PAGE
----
There are some limitations to our study that warrant caution in generalizing the results. First, there were only six spike-in genes with differential ‘expression’ among a total of nearly 17000 genes in each dataset involving the standard arrays. In particular, these data are well suited to the assumptions underlying the intensity-normalization procedure. In real data, there will typically be more differential expression, and genes will be differentially expressed to varying degrees. We also note that in most datasets, though not all, the six differentially ‘expressed’ genes had medium or high signal intensity. It is difficult to predict how our results might have been different if we were attempting to detect differential expression among low-intensity genes. Finally, this study involved experiments with only four (technical) replicates. It is likely that the results concerning the relative performance of the ranking statistics might have been different with a larger sample size. In particular, the t-test might have performed better. On the other hand, experiments with few replicates are not unusual with microarrays, so our results certainly have some relevance to current scientific practice.
A drawback to local background adjustment is that it often results in negative intensities. Since negative intensities do not make sense, this in itself suggests a flaw in the procedure (9). In our analyses, we arbitrarily set negative values equal to 1, a common ad hoc workaround. In datasets produced by GenePix® or ArraySuite, typically 3000 out of nearly 17000 genes were affected by this truncation. Foregoing background adjustment has the additional advantage of avoiding this problem altogether.
Another data analysis procedure, practiced in various forms, is to use an intensity-dependent selection method [Kerr et al. (10) is one example]. That is, the threshold for selecting differentially expressed genes varies with spot intensity. We investigated whether such a selection method would change our conclusions, and in particular whether it would improve the performance of the t-statistic. We evaluated this possibility by examining plots of the t-statistic against average log intensity (see Supplementary Figure 11). We found that an intensity-based selection method offered some improvement for the t-statistic, but could not match the performance of more effective ranking statistics.
An additional set of questions one can envisage asking of these spike-in data is how normalization and BA affect estimates of relative gene expression in terms of variance and bias. That is, one could approach an analysis from the perspective of ‘estimation’ rather than ‘detection’. The estimation and detection problems are related, yet distinct (11). A simple analysis regarding estimation revealed a bias-variance trade-off for using BA, which was also found by Bolstad et al. (7) with Affymetrix® data. The variance of measurements is larger in the data with BA, but the bias in measurements is larger in the data without BA (Figure (Figure6).6). A simple summary is that ‘subtracting background reduces bias but increases variance’. However, measurement bias may be acceptable, even if it is large, if measured values are a consistent proportion of true values. Unfortunately, these spike-in datasets could not inform us on the consistency of the bias because there were only six differentially expressed genes at only two different levels in these experiments. This limitation of the experimental design is the reason we focused on the detection question in this study.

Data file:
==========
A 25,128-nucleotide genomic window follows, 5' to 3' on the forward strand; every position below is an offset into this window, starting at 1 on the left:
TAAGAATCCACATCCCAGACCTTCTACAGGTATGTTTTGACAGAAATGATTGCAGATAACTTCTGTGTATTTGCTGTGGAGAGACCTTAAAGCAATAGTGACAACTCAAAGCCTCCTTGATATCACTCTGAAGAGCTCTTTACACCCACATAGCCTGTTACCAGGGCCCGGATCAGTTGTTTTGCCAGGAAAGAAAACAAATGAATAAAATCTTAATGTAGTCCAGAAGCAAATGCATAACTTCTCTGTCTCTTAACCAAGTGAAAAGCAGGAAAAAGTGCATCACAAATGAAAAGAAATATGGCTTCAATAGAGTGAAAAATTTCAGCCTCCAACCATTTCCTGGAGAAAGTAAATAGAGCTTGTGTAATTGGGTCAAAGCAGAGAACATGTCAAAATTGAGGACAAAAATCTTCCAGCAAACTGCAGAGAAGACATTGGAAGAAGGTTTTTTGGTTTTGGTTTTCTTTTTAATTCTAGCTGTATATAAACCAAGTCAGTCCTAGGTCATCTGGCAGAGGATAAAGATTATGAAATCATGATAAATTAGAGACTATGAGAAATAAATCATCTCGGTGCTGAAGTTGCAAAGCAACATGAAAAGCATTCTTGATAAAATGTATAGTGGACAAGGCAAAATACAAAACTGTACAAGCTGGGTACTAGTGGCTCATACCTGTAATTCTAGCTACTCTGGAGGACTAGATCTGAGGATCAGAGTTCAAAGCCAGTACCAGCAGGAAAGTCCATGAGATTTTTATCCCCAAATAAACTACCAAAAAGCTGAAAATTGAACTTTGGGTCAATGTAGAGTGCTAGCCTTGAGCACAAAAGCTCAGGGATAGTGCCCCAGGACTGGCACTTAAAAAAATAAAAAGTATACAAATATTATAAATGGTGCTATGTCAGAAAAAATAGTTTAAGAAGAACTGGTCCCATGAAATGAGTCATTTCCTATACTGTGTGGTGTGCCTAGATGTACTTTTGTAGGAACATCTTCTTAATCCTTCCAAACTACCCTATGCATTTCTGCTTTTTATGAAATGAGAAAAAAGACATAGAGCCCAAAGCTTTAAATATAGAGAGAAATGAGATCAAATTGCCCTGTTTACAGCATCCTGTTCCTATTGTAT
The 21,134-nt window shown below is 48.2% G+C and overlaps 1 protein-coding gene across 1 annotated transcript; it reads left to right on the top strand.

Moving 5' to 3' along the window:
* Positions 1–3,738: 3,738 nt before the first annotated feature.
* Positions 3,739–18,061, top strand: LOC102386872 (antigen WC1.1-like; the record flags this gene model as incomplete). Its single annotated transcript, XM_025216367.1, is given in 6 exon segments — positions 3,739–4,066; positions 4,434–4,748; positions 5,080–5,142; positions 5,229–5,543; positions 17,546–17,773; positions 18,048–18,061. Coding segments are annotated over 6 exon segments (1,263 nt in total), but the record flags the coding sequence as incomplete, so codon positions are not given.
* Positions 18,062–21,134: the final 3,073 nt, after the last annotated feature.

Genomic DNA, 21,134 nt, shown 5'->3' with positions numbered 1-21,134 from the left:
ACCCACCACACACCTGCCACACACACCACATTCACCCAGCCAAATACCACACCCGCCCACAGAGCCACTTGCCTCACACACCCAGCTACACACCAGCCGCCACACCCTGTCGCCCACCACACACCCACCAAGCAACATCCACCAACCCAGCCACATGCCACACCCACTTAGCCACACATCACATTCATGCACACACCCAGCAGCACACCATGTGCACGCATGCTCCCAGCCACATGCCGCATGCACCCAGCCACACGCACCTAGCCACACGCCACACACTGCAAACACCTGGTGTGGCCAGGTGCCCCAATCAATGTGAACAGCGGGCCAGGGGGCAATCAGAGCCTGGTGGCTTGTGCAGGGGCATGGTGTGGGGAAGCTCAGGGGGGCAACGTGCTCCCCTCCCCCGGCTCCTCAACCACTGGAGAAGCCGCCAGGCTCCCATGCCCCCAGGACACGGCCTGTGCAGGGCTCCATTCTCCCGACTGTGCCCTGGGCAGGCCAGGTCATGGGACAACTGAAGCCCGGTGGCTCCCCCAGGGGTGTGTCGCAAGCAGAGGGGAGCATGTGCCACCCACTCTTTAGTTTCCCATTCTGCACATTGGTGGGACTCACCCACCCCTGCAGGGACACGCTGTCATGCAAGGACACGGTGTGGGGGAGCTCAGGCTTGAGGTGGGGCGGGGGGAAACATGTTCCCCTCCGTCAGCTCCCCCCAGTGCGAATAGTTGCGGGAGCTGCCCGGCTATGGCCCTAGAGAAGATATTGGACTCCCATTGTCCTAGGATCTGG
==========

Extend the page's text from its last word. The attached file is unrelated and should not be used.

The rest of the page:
In this paper, we only consider the ranking of the genes induced by the various statistics. We do not address the question of how to choose a threshold to give acceptable type I and type II error rates. Our goal here is to identify the most promising statistics, but issues remain concerning how to apply them.
It is clear from our results that the datasets used in this study were of varying quality. This is despite the fact that all the assays used the same RNA, and most of them used the same source for microarrays (the standard arrays). This illustrates that there are numerous sources of variation in microarray experiments beyond obvious sources such as RNA and the physical microarrays. Some other sources of variation are differences in hybridization protocols, which are detailed in ‘Toxicogenomics Research Consortium: Standardizing Gene Expression Between Laboratories and Across Platforms’ (Members of the Toxicogenomics Consortium, manuscript submitted). An important and interesting question is to identify the protocol differences that account for the observed differences in data quality. However, this question is outside the methodological focus of this paper. In any case, it is certainly reasonable to prefer conclusions that are based only on the high-quality datasets, such as experiments D and A. However, we note that our primary conclusions concerning the merits of intensity normalization, background adjustment, and different ranking statistics are largely consistent across the various datasets. We believe this supports the robustness of our conclusions.
Therefore, while we advise caution in extrapolating from our results, here is a summary of our primary findings.
Supplementary Material is available at NAR Online.
We thank two reviewers whose helpful comments led to substantial improvements in this paper. We also acknowledge Pat Hurban of Icoria for his assistance. This work was supported by grants from the National Institute of Environmental Health Sciences (U19ES11387, U19ES11375, U19ES011384, U19ES011391 and U19ES11399) and by the University of Washington Department of Biostatistics Career Development Funds to K.F.K.